The New High Resolution Audio Standard

June 13, 2014


Well, I guess everyone knows by now that the Digital Entertainment Group (“DEG”), in cooperation with the Consumer Electronics Association (“CEA”) and The Recording Academy, and in partnership with the big three record labels (Sony Music Entertainment, Universal Music Group, and Warner Music Group), have officially defined high resolution audio (“HRA”) as “lossless audio that is capable of producing the full range of sound from recordings that have been mastered from better than CD quality sources.”

My first reaction was dismay and disappointment, actually more like utter exasperation. It is the lowest standard the music industry could have possibly adopted without actually including CD. Upon further reflection, and a long conversation with Marc Finer, Senior Director of DEG and the man responsible for managing the disparate interests and expectations of all those involved in this effort (and from personal experience a man of infinite patience), I think the announcement can best be described as one small step for audiophiles, one giant leap for the music industry, and it has the potential to be a positive development for music consumers in general. A dagger has been thrust in the heart of CD as “Perfect Sound Forever” and the music industry has turned the page. Ostensibly. Is it what I would have wanted? No. Does it have its problems? Yes. We’ll get to those.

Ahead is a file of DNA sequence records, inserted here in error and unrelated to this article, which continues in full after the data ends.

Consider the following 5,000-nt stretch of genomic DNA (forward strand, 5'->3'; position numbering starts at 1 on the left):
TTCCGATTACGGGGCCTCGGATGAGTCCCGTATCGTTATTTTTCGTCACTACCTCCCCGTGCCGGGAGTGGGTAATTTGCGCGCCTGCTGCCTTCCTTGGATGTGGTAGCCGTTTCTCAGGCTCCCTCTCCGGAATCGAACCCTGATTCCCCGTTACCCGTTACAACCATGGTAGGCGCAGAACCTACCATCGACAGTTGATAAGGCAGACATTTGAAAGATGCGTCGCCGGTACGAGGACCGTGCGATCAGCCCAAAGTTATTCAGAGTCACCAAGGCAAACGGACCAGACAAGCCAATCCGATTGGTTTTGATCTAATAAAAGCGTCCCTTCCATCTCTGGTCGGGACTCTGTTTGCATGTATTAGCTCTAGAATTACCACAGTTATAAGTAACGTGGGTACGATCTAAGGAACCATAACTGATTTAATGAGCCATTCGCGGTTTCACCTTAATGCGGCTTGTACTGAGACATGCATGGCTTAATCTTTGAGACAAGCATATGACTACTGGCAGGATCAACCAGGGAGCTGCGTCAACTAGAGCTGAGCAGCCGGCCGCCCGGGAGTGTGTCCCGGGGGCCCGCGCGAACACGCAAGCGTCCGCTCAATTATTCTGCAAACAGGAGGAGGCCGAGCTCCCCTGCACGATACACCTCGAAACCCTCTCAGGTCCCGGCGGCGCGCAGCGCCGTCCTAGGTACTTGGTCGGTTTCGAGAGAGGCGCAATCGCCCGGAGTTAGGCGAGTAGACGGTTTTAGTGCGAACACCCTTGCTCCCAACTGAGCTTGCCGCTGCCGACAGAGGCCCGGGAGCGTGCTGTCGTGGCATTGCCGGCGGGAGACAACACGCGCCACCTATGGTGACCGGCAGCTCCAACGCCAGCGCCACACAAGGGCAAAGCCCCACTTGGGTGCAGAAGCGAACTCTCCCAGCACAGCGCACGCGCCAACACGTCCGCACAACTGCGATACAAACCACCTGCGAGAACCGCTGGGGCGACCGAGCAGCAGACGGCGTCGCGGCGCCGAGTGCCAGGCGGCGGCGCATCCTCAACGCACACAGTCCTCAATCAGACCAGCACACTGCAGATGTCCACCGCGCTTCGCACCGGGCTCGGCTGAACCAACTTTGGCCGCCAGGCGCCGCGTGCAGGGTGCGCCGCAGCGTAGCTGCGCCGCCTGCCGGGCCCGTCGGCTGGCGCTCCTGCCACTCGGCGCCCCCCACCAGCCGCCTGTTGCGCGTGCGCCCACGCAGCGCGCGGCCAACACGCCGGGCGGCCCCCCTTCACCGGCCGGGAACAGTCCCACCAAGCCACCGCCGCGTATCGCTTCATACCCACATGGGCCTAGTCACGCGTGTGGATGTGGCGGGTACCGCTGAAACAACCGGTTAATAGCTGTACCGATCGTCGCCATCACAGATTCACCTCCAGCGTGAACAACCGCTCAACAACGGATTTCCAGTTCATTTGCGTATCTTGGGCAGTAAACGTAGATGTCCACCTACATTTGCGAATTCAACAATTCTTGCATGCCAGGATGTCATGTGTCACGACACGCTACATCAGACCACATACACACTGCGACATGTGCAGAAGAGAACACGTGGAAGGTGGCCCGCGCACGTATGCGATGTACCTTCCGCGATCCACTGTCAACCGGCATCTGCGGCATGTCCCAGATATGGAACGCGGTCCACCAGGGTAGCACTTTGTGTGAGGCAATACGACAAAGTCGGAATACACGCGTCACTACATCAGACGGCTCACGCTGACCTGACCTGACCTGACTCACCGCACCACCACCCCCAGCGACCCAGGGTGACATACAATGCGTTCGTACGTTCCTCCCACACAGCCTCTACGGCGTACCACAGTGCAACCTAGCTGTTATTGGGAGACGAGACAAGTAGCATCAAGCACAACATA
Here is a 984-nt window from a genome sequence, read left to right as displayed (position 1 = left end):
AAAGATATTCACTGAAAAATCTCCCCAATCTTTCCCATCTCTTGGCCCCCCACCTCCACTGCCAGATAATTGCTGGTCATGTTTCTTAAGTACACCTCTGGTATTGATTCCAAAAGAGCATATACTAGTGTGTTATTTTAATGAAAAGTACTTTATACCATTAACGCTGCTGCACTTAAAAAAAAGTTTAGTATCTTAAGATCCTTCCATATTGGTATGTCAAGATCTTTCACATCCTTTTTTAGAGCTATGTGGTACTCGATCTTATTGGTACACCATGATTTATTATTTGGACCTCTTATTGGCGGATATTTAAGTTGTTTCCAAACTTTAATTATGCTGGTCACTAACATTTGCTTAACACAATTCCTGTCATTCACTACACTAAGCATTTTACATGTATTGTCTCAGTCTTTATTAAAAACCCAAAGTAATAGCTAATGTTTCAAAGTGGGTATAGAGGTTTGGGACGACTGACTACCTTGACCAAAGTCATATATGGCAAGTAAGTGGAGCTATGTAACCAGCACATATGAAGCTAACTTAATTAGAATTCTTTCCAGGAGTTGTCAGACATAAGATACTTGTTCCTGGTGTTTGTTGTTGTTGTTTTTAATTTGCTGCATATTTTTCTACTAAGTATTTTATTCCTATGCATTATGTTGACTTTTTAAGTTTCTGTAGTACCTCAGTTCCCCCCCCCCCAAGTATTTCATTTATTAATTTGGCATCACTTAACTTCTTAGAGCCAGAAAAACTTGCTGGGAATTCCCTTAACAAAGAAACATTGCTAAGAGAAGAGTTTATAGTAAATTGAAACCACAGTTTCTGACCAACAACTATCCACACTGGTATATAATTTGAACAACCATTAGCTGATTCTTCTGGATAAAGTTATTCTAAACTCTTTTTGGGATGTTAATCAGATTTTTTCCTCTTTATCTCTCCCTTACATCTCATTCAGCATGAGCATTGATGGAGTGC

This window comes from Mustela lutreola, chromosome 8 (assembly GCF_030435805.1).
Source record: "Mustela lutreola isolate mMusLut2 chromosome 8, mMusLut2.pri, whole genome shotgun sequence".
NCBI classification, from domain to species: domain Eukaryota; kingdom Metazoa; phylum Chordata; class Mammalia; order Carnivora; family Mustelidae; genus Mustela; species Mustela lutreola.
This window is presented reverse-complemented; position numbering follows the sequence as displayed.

Coincident with the announcement of the definition of HRA, we were also advised that four new descriptors have been devised to inform consumers about the quality of the source from which the digital downloads they are buying were made, much like the abbreviations AAD, ADD, and DDD from the early days of CD. They are:

MQ-A – from an analog master source
MQ-C – from a CD master source (44.1k Hz/16 bit content)
MQ-P – from a PCM master source 48 kHz/20 bit or higher (typically 96/24 or 192/24 content)
MQ-D – from a DSD/DSF master source (typically 2.8 or 5.6 MHz content)

Alert readers will note that between CD quality and 48/20 lie the sampling rates and bit depths 44.1/20, 44.1/24 and 48/16. They appear to have fallen through the cracks. It is the type of discrepancy that, as a lawyer, absolutely drives me crazy. And their omission from the rubric is not simply of academic interest. I don’t know how many masters exist at 44.1/20, but it excludes at least all of the HDCD catalog. The omission of 44.1/24 excludes the entire Beatles catalog, for example, and my understanding is that there are a great many other 44.1/24 masters out there. HDTracks alone is currently offering over 600 of them (for the same price as 96/24!). And the omission of 48/16 undoubtedly excludes many of the soundtracks from the early days of digital recording. All of those masters, and the resulting digital downloads, although technically HRA, do not qualify for any of the MQ descriptors. As it stands, they are – inexplicably – orphans.